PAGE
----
Yeohlee Teng was born in Malaysia and has worked primarily in New York City, where she established her house, YEOHLEE Inc, in 1981.
Yeohlee designs for the urban environment, dressing the “Urban Nomad,” a term she coined in 1997. Her collection is – and has always been – designed, developed and produced in New York City. She has shown in quintessential New York spaces, most notably, the 42nd St-Bryant Park Station of the NYC Subway for her Spring 2005 collection.
For the last 3 years, Yeohlee has been at the forefront of addressing the Garment District rezoning plan. She has been pivotal in calling attention to the potential consequences to the fashion industry should the City lift the zoning for manufacturing in Midtown Manhattan. Yeohlee has been a catalyst in mobilizing people and resources to focus on this issue. This year, she spearheaded the Made in Midtown project for the CFDA in partnership with the Design Trust for Public Space. Made in Midtown is an initiative to envision a future for the Garment District that allows the light manufacturing fashion industry to flourish while also accommodating development and growth. The fashion industry provides diversity in jobs and entrepreneurial opportunities that allow New York City to call itself the fashion capital of the world. In addition to the economic aspect, the Made in Midtown study is critically important to how New York thinks of itself as a city. At the heart of it, for Yeohlee, “is the city’s cultural identity.”
Yeohlee’s commitment to working with local craftspeople is a testament to a new, nuanced concept of sustainability which includes maintaining a viable community. Proximity to production facilities allows for innovation based on a continuous connection between Yeohlee and the work during every stage– from concept to finished product. Manufacturing in Midtown has the advantage of a quick “just in time” response that is critical in today’s economy. This accessibility promotes efficiency, conserves time, energy and resources, and ties in with Yeohlee’s “Zero Waste” philosophy.
Yeohlee believes that design comes from serving a function and is refined through time and process. Her designs are driven by material, maximizing the use of each fabric by thoughtful consideration of weight, texture, color, cut and finishing. She designs mathematically, animating geometric forms into dynamic, wearable clothing that can “lend a wearer power.”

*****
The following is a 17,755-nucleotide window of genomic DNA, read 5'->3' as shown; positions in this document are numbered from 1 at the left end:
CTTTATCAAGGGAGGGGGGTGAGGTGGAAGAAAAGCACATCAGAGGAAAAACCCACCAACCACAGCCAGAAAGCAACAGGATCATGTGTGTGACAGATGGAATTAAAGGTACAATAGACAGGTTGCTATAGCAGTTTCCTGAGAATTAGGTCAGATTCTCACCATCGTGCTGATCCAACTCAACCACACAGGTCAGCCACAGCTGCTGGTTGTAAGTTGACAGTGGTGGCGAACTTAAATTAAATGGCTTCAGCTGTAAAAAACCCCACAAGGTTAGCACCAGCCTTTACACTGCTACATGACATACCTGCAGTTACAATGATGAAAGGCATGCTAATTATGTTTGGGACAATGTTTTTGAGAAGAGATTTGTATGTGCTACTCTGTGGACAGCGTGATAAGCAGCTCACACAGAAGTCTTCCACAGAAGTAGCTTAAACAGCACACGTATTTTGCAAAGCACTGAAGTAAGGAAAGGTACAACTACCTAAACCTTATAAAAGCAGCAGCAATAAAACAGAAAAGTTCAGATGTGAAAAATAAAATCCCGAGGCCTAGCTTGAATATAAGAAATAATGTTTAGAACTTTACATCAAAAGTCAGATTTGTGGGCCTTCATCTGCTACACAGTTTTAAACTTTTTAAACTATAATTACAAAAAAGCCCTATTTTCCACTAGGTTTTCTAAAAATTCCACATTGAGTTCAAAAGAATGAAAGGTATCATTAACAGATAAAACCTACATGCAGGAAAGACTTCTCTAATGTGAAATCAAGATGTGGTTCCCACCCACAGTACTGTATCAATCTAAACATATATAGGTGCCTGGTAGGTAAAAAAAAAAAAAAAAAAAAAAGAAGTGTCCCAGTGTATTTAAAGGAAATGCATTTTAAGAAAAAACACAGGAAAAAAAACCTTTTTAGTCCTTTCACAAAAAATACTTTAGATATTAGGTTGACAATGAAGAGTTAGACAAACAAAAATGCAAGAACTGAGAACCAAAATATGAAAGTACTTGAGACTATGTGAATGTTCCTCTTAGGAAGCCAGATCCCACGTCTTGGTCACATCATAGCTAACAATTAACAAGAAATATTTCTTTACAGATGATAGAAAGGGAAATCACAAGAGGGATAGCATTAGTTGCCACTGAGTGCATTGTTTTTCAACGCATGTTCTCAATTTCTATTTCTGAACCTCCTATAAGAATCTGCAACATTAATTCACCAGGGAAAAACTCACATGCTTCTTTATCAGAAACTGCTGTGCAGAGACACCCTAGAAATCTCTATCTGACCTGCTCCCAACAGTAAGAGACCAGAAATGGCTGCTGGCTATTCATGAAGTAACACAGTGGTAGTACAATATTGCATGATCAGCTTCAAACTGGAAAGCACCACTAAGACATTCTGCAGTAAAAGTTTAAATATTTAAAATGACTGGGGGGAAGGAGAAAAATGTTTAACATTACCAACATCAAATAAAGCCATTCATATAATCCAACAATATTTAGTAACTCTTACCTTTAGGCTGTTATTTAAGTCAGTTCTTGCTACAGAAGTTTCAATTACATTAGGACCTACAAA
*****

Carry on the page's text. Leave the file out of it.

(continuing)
Every collection is designed in the context of a specific environment, exploring the relationship between clothing and space. Her inspiration is drawn primarily from architecture, but also includes sonic environments and natural habitats.
Yeohlee’s work has been featured in numerous exhibitions internationally, where she has created site-specific installations at the Aedes East Gallery, Berlin; the Netherlands Architecture Institute, Rotterdam, and the Victoria & Albert Museum, London. Her work is currently featured in the exhibitions “American Beauty: Aesthetics and Innovation in Fashion” at The Museum at the Fashion Institute of Technology; “YEOHLEE: Design for Now” at the Crow Collection of Asian Art in Dallas; and “Design USA: Contemporary Innovation” at the Smithsonian Cooper-Hewitt National Design Museum. Yeohlee received the Cooper-Hewitt National Design Award in 2004 for Fashion Design.
YEOHLEE : WORK published in 2003 surveys the first 20 years of her practice with essays by prominent fashion, art and design curators and critics. Former Chief Curator of the Costume Collection at the Metropolitan Museum of Art, the late Richard Martin, writes of Yeohlee: “Her clothes conserve and impart energy for they are the synthesis of reason and magic.”
Photo Above: Yeohlee Teng at the YEOHLEE: Design for Now exhibition at the Crow Collection of Asian Art in Dallas. Photo Credit: Chris Korbey.
To view Yeohlee Teng’s full CFDA Member profile please click here.